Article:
Clearly, V22 is not the V22 Foundation. And the V22 Foundation does not exist independently. V22’s CEO defines V22 as “3 complimentary companies”. And V22 as, “the alternative name… (if any) for the V22 Foundation”. In 2009, 2011, 2012 and 2016, V22’s CEO authorised payment for herself in company shares. Some in off-market transactions. V22’s CEO personally loaned V22 £15,000, repayable at 7% interest. Arts Council England granted V22’s London Ltd. subsidiary £5,000. And V22’s Foundation subsidiary £405,000 from between 2011 - 2015. So suggestions ACE funding was ‘ring fenced’ from V22’s ‘core running costs’ appear questionable.
Does Arts Council England, “supporting organisations to be more resilient by having the right buildings and equipment to deliver their work” now include paying / sponsoring private investors to Privatize Library services / properties across London? Is Arts Council England able to recognise a breach of any funding agreement, or a funding agreement framework that isn’t fit for purpose? Is Arts Council England responsible for any misappropriation of public money that this case may represent?
 Companies House lists also lists V22 Director Tara Cranswick as Director of V220 Ltd (‘Management of real estate on a fee or contract basis’), In Ladywell Ltd. (‘letting and operating of own or leased real estate’) and African Agronomix (‘Mining and Quarrying’). V22 Director Bruce McRobie is listed as Director of V220 Ltd (‘management of real estate on a fee or contract basis’), Mornington Road (block H) Management Company Ltd. (‘property management’) and Shakey Isle Ltd (buying and selling of own real estate’)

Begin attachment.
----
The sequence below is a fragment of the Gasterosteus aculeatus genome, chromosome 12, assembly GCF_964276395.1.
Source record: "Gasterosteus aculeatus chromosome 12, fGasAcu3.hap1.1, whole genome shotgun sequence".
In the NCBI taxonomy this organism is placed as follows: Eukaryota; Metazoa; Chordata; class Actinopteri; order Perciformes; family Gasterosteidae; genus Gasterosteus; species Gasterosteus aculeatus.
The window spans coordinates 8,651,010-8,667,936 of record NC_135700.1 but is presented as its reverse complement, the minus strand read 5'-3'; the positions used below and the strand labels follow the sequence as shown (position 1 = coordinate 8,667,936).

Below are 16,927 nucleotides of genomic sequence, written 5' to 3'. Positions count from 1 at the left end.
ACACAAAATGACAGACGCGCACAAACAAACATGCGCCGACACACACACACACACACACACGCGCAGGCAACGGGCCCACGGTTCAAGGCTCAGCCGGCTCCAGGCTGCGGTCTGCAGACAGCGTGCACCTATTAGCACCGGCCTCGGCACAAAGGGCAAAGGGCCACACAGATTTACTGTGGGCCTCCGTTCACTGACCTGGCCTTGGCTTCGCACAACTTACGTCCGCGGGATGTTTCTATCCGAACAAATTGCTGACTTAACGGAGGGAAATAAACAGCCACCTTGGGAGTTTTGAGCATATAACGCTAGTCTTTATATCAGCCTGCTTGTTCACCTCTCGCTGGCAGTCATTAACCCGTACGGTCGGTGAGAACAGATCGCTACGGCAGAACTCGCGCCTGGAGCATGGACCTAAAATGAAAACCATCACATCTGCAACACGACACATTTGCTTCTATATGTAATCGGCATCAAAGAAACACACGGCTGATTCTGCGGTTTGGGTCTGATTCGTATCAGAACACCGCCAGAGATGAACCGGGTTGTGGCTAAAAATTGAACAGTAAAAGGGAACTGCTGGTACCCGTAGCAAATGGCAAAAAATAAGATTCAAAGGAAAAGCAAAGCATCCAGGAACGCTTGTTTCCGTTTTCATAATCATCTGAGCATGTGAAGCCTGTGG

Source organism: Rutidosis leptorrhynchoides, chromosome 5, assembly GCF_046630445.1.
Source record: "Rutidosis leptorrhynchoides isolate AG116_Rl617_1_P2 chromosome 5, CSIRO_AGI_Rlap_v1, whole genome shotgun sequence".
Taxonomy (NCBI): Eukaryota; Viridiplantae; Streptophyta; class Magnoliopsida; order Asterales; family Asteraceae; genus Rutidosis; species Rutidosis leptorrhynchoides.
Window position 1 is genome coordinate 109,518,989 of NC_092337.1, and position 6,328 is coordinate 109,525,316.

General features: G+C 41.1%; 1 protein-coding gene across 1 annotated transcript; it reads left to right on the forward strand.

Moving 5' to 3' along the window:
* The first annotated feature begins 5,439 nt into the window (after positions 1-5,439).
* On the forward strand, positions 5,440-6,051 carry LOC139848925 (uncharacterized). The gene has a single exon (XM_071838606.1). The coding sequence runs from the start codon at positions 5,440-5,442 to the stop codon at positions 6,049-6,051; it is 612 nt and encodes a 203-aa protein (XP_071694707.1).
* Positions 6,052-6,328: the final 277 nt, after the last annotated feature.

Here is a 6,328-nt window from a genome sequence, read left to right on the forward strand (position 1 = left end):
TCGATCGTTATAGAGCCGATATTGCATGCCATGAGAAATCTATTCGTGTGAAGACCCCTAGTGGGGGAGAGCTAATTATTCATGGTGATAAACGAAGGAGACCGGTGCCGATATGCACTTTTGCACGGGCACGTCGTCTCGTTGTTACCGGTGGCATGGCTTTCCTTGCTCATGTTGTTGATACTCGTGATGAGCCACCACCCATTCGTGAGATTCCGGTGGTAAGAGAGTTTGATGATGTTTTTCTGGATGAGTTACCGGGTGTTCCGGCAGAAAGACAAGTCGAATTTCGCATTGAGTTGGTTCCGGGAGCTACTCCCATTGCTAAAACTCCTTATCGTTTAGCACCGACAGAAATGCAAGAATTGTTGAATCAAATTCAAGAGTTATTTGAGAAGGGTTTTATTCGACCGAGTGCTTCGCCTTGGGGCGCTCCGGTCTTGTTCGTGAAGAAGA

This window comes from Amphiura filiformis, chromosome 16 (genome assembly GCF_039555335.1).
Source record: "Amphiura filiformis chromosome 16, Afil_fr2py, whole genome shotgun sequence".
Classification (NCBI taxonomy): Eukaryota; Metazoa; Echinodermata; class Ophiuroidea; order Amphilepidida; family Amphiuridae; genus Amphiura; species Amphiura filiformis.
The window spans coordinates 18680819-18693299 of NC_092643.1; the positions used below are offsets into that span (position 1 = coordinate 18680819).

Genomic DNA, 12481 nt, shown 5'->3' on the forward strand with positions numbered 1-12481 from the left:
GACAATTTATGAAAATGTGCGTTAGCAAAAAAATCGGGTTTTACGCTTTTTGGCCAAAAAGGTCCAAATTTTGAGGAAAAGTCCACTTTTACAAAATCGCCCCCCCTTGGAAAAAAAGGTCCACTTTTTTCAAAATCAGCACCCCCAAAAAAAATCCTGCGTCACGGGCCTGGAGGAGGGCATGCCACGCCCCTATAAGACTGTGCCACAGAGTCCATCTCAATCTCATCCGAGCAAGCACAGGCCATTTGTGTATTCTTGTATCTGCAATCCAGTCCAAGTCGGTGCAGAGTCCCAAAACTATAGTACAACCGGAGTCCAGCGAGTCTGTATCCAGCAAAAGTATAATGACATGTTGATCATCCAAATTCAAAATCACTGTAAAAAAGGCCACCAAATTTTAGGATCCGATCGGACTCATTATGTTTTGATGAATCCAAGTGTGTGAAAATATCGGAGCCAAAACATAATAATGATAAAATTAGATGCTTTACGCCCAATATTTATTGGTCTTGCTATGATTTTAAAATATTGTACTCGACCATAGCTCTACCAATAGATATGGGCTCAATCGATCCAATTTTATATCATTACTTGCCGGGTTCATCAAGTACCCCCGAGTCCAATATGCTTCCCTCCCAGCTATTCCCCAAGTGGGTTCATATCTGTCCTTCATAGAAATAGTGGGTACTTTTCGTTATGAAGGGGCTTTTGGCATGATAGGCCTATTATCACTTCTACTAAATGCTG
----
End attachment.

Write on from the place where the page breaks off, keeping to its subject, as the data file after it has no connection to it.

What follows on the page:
Company number 115477C – incorporated and Registered in the Isle of Man
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|Location:||Lewisham Art House|
|Lyrics:||If your role when you have no power is to make souvenirs of your culture for commercial use, then you are doing what the Government says artists do. People like that. Artists like that too because we are so alienated that it feels like we need this proof. So maybe I'm painting jazz paintings because it makes me feel artistic to paint paintings about jazz. Not because I have an urge in my blood to paint paintings about jazz. Not because it's part of my cultural community to paint jazz paintings. Maybe it makes me feel artistic to paint jazz paintings at a time when the entire set-up is saying you are not real, you are not the artist that [insert your own context mascot's name here] is. If you make art that is 'contextual' to be scene commercially, I think that you are necessarily destroying your place or community because you are destroying the identity as though it was the identity and doing it and selling it. Every time someone buys into it, it is re-enforced that is the identity. Whatever.|